More evidence that alternative medicine boosters don't really want scientific evaluation of their therapies

Some holiday leftovers from last week (in other words, written last week, but not yet posted).

Enjoy (I hope).

Since the very beginning of this blog, I've said that I'd love to see "alternative" medicine treated on equal footing with conventional medicine. Of course, this doesn't necessarily mean what alties think it does. When I say "equal footing," I don't necessarily mean that alt-med should be treated with equal respect, although that might be the effect in some cases. No, what I mean is that it should be subject to the same standards with regards to efficacy and safety as that conventional medicines must meet before being approved for use and widely used by physicians. To my mind, if alt-med practitioners want to be treated with the same level of respect as conventional physicians and have their methods used more widely, it is only fair that they should have to jump through the same hoops and meet the same standards that conventional physicians and conventional medicines do.

Not surprisingly, craving the acceptance and legal status given to conventional physicians by our society, some alt-med practitioners like to claim that they, too, want their remedies to be investigated scientifically, to have them tested in the same way that conventional drugs are tested. True, they often add a boatload of caveats, such as complaints that they're too busy treating patients to do clinical trials or research, that they can't get funding for their work (a much smaller problem since the National Center for Complementary and Alternative Medicine started handing out big grants to alties), or that drug companies aren't interested in studying their remedies because they can't make a profit off of them (never mind that supplement companies seem to do quite well selling them). Some of them are sincere, but I've always suspected that most of them would really prefer that science be kept away from their treatments.

So it was with interested that I read this story out of Britain:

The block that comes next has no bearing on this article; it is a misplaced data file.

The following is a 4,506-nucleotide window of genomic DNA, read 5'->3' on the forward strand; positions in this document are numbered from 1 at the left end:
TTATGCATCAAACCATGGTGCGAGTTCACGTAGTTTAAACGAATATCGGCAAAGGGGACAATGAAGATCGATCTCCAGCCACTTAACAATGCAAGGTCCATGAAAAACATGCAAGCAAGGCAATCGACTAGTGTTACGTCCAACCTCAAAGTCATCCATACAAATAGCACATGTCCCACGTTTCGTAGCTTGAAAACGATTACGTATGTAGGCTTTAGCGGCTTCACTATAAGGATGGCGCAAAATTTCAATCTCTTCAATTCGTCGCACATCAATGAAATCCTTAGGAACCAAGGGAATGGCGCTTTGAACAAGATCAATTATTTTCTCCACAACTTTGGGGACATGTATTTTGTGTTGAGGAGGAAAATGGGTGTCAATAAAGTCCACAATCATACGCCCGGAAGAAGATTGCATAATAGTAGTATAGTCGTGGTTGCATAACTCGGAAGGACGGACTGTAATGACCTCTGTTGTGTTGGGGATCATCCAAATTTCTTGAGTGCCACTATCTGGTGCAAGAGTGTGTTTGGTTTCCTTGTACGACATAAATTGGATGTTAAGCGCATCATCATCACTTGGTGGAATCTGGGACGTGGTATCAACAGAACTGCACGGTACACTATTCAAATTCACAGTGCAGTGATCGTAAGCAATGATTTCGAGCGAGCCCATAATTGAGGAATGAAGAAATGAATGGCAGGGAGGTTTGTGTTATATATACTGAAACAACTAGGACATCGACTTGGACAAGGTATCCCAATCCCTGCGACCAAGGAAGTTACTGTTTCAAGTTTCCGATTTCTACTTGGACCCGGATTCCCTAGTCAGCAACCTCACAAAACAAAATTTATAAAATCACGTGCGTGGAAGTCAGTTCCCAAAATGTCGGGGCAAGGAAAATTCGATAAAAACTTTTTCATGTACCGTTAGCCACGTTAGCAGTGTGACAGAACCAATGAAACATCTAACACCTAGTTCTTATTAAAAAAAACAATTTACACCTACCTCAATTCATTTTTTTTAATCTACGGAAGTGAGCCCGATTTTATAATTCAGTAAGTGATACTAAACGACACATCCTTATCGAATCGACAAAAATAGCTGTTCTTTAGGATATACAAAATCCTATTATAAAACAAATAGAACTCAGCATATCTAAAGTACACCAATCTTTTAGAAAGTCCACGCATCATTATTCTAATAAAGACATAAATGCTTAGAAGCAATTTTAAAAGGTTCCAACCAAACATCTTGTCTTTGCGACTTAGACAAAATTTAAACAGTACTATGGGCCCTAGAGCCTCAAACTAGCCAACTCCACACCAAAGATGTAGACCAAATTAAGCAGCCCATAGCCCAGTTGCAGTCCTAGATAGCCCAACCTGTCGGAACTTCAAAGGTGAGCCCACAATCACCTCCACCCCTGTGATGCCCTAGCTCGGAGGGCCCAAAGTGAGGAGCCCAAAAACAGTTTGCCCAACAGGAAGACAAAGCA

Millions of people use it to deal with illnesses ranging from asthma to migraine. Prince Charles believes it is the answer to many of the evils of modern life. But now Britain's first professor of complementary medicine, Edzard Ernst of Exeter University, has denounced homeopathy as ineffective.

'Homeopathic remedies don't work,' he told The Observer. 'Study after study has shown it is simply the purest form of placebo. You may as well take a glass of water than a homeopathic medicine.' Nor is Ernst's disdain confined to homeopathy. Chiropractic, which involves spine manipulation to treat illnesses, and the laying on of hands to 'cure' patients, are equally invalid, he says.

Not surprisingly, his views and his studies have provoked furious reactions. Chiropractors and homeopaths have written in droves to Exeter to denounce him. But now the scourge of alternative medicine says he is going to have to quit because Exeter will no longer support him or his department. 'They have never provided me with the money they originally promised me. Now we have been told in no uncertain terms that this department is going to close.' The university denied the charge. 'Professor Ernst's department has enough money to go on for a couple of more years,' said a spokesman. 'We are still trying to raise cash. It is premature to talk of closure.'

Dr. Ernst sounds like a man after my own heart. In fact, he was hired in order to bring scientific rigor to the study of alternative medicine. The problem is, he was serious about doing just that:
Ernst, then a professor of rehabilitation medicine in Vienna, took the job to bring scientific rigour to the study of alternative medicines, an approach that has made him a highly controversial figure in the field. An example is provided by Ernst's study of arnica, given as a standard homeopathic treatment for bruising.